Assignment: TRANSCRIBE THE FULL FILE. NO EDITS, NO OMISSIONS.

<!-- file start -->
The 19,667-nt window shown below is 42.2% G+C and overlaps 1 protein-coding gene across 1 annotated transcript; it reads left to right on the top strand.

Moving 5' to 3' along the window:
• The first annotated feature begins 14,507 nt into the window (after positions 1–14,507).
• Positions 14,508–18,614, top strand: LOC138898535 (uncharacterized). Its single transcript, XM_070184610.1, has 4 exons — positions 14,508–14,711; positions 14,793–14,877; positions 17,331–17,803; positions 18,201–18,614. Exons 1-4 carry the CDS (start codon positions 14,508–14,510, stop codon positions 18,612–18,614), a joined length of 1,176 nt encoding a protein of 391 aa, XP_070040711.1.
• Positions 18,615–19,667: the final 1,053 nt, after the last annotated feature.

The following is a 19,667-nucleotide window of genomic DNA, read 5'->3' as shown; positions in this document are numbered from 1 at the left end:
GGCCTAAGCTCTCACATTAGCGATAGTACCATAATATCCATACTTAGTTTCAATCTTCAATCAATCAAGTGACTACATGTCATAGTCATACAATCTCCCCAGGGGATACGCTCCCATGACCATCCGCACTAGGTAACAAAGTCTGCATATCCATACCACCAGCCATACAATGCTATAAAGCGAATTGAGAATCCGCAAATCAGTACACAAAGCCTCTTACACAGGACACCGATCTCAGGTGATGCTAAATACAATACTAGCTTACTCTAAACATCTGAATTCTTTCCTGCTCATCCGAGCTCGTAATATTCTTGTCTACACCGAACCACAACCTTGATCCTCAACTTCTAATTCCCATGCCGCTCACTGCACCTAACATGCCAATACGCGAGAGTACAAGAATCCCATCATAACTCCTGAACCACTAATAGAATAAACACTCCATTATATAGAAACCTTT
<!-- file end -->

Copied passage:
The 19,667-nt window shown below is 42.2% G+C and overlaps 1 protein-coding gene across 1 annotated transcript; it reads left to right on the top strand.

Moving 5' to 3' along the window:
• The first annotated feature begins 14,507 nt into the window (after positions 1–14,507).
• Positions 14,508–18,614, top strand: LOC138898535 (uncharacterized). Its single transcript, XM_070184610.1, has 4 exons — positions 14,508–14,711; positions 14,793–14,877; positions 17,331–17,803; positions 18,201–18,614. Exons 1-4 carry the CDS (start codon positions 14,508–14,510, stop codon positions 18,612–18,614), a joined length of 1,176 nt encoding a protein of 391 aa, XP_070040711.1.
• Positions 18,615–19,667: the final 1,053 nt, after the last annotated feature.

The following is a 19,667-nucleotide window of genomic DNA, read 5'->3' as shown; positions in this document are numbered from 1 at the left end:
GGCCTAAGCTCTCACATTAGCGATAGTACCATAATATCCATACTTAGTTTCAATCTTCAATCAATCAAGTGACTACATGTCATAGTCATACAATCTCCCCAGGGGATACGCTCCCATGACCATCCGCACTAGGTAACAAAGTCTGCATATCCATACCACCAGCCATACAATGCTATAAAGCGAATTGAGAATCCGCAAATCAGTACACAAAGCCTCTTACACAGGACACCGATCTCAGGTGATGCTAAATACAATACTAGCTTACTCTAAACATCTGAATTCTTTCCTGCTCATCCGAGCTCGTAATATTCTTGTCTACACCGAACCACAACCTTGATCCTCAACTTCTAATTCCCATGCCGCTCACTGCACCTAACATGCCAATACGCGAGAGTACAAGAATCCCATCATAACTCCTGAACCACTAATAGAATAAACACTCCATTATATAGAAACCTTT